any other class, there being eight' Made ofpie ingredients i
juniors, six of both seniors and _
freshmren, and four sophomores.th An Aro Da y'
Of those students who have already 119AnArorD-r1
made preference as to the depart- modern plant
ment in which they will major,1
those in the electrical engineering' I
department held the most domii '1 The Anti Arbor Datiry inakes a specialty of
ant psition on the list, there beinI producing, delicious paunchFando sherbet. Like
eight from this department as all Ann Arbor D alryp)ids, these tWO arc
against. three in the chemical en- ficl ~aiaduuly taty
gingering department, and two in fn~t(ult n .D11 lytsy
the mechanical engineering de-
partment.

Floating University Adds Bachelor Of World Affairs Degree, Bachelor
Of Arts, And Master Of Arts Degrees To Travelling Education Pr ogracm

NEW DEGREE DEMANDS TWO
M YEARS OF TRAVEL AND
STUDY BY STUDENTS
A new turn in American educa-
Lion has -beeni announced by the
~home offilce of the 'Floating uni-
versity'' corporation in New York
ICity, with the official statement
Irnade public today that'regular
academic degrees will be offered
on the high seas to university stu-
dents during the 192930 college
.year.
The plan of the "floating univer-
sity" briefly states that Bachelor
of .Arts, -Master of Arts, and Bach-
elor of World Affairs, a newde
d-gree, will be included in the pro-
gramn of "traveling: education."
Requirements for graduation will
be similar to those of land col-
leges, the four years' residence
qualification being met 'either o
land or water at the discretion of
the student. If a student has hac,
two years of college work he may
procure his degree by anl addition-
al two years with the floating uni-
versity, gaining the advantage of
travel during the time of academic
1effort.
The Master of Arts degree,. un-
der the new plan, will be the usual
B. A. requirements in addition to
which one year's intensive study
at a foreign library and graduate

work under the University faculty ileg es of presenting degrees and
.aboard ship are added. A master- certificates to its students. The
ate thesis is required following the certificates will be issued to those
trip and will be ,written on obseyv-l who complete buit one ,year satis-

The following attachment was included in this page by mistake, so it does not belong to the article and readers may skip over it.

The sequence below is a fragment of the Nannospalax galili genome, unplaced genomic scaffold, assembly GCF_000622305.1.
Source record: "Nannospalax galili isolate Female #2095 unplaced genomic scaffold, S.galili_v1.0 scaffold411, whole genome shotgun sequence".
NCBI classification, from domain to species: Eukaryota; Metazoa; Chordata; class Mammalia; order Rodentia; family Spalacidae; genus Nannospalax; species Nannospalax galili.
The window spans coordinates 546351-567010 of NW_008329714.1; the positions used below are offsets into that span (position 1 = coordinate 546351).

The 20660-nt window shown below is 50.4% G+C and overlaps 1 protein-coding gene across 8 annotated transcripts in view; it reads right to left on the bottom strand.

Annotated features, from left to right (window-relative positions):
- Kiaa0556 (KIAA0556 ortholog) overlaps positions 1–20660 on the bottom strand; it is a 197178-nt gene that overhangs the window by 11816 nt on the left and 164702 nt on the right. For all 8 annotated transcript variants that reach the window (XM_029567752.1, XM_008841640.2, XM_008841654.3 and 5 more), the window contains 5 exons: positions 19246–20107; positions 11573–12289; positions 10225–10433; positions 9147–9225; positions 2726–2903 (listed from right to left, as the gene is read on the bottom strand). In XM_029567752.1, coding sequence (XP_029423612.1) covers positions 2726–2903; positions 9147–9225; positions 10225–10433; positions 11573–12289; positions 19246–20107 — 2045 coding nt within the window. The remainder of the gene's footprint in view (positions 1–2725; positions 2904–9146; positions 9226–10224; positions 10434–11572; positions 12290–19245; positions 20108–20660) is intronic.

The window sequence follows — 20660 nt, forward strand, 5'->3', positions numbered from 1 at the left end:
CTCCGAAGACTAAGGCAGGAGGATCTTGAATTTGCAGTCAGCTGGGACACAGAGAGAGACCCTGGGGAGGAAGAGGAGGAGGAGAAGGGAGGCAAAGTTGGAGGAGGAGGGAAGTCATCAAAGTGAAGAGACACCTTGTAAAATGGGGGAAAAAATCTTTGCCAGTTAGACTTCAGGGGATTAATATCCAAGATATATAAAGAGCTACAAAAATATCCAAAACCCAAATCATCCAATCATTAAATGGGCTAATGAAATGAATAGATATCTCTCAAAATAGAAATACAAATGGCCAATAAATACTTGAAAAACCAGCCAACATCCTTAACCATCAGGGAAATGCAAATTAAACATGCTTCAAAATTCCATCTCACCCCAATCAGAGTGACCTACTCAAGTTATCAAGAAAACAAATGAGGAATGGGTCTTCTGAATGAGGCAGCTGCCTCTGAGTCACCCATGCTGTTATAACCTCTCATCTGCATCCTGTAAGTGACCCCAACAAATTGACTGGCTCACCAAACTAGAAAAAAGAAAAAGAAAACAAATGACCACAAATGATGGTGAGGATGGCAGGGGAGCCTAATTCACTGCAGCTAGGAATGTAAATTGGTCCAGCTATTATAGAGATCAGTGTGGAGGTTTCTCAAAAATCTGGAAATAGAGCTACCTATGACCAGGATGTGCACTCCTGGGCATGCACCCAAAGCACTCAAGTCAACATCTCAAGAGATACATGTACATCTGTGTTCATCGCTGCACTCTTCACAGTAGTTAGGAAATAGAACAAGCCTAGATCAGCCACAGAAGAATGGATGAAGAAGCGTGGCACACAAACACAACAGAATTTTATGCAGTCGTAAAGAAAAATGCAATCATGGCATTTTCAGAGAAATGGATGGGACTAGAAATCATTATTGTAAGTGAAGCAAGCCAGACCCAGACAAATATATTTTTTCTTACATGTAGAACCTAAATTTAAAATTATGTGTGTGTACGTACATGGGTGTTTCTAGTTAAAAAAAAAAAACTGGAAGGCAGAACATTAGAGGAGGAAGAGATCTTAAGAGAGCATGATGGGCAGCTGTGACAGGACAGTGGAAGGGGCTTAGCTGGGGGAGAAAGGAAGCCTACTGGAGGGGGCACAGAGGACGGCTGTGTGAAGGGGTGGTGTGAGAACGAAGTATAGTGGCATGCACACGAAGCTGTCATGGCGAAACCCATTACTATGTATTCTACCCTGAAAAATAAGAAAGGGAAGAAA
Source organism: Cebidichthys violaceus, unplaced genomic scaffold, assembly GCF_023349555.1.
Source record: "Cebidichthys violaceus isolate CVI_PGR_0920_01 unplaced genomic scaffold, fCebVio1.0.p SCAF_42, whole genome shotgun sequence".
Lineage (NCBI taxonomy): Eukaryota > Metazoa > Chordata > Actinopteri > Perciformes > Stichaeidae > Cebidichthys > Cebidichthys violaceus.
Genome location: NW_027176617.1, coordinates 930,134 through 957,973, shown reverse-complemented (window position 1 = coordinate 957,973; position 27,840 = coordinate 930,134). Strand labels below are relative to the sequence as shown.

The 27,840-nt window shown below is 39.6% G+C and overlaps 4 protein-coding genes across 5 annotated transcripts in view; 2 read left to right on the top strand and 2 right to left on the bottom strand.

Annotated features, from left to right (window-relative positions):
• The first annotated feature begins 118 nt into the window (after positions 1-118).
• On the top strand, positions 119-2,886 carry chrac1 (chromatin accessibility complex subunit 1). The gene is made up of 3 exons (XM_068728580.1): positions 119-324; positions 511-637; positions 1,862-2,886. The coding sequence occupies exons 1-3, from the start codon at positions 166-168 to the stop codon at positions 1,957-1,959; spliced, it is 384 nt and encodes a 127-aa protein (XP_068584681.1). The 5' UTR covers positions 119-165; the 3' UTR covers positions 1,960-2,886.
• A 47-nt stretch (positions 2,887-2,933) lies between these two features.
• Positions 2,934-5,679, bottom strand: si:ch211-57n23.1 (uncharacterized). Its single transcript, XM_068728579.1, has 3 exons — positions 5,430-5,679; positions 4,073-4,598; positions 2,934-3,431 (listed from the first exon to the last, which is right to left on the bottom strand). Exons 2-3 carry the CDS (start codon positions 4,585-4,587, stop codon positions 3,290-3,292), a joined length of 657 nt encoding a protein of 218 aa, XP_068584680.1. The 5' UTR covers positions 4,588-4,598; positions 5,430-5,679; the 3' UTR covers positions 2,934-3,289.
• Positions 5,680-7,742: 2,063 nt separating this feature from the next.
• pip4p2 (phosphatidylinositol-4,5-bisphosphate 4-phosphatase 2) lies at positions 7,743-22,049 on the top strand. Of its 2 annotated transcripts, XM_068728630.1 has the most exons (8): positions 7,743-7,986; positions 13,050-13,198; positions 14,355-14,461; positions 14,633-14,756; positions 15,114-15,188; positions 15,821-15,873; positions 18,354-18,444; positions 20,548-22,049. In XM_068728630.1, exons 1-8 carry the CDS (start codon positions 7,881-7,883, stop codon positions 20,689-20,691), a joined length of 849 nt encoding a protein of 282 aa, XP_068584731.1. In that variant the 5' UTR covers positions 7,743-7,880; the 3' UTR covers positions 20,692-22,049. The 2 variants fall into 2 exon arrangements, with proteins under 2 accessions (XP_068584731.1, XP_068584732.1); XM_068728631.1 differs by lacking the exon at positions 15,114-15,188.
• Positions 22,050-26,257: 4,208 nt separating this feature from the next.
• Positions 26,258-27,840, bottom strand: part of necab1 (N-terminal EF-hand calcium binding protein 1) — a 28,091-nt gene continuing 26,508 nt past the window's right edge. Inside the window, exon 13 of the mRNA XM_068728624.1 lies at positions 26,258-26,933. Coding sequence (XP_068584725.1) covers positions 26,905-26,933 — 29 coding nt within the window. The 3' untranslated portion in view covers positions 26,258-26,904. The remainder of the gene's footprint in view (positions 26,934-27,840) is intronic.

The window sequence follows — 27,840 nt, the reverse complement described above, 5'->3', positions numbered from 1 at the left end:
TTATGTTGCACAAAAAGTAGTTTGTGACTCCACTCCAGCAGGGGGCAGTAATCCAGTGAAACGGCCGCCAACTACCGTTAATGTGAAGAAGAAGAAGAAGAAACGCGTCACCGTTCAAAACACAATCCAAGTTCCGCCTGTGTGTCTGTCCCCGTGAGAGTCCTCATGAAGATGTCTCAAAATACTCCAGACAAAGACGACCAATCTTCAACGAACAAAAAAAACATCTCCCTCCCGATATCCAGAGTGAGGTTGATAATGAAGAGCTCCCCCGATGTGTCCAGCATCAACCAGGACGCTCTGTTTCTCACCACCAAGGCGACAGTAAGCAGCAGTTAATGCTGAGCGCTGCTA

ances made during the graduate factorily and the credits gained
tour.1 will be given consider-ati toward
A new degree, termied 'the 'Bachi- higher "land tuniv(rsity" c du-!r
elor of World Affairs degree, is Lion.
being offered by the 'bureau and The combination of travelig
includes an extensive knowledge; and being educated in the regular
of international politics, 4ceonom-. collegiate "arts" at the same time
ics, history and geography. This ! is the feature of the new educa-
degree is the only departure fromx tional plan. Studies will be pur-
the conventions of the ordinary sued on the same oirder as in the
American University in the entire land universities, supplemenitedl by
"floating school" program. It is~ practical experience.
offered in either two or four year Sydney Greenbie, president of
courses, depending on th'e advance the organization, hias returned
standing of the student, f ron. Europe recently to complete
The revised charter recently i.1, preparations f o r the 1929-'30
sued' to the "floating University"' academic year which begins in
grants the institution all the priv- G October.
I ", 3 SM.f2hii I

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LAUNDRY MAILING BAGS
Our' Canvas Covcred Bags are eitreively SMWRICI AIILI an
CONVENIENT, whilt their light weight will bip ai~. SAVIN6 IN'
POSTAGE. I yo'u have one- it's time for a Rl.
1111 South University !A Block from Campus

,.. ..

pearing-- before college scientificI
groups in six schools, including, the
University of, Michigan. Other
schools on. his schedule include
Armour Institute, Northwestern
University,, University of Wiscon-
sin, University of Illinois, and',Pur-
due University.
His~ lecture here will. be open to
all faculty members and students
who are interested in the subject.

TUITION. INCREASE FACED
BY WISCONSIN STUDENTS
IWISCONSIN.--Students here face
a raise in tuition, according to Sen-
ator Boldt, member of the- finance
committee. The fee has been th~e
same for about 20 years, but an
increase in, the cost of. school sup-
plies necessitates a change.

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SPECIAL ICE CREAM MOLD
ANN ARBOR DAIRY CO.

T'he c 11oic

of Pure Milk

DIAL 4101

x.r ,:. 4

- ----- ----
THROUGH
aa
A DVERTISERS" can reach
not oni all the students, every
faculty member and his family,_
but also a great many o'th
townspeople --possibilities wor-
thy of consideration. Use the_
a
DAILY as a mediumo 0I dver-
tising. It is efficient, econom-I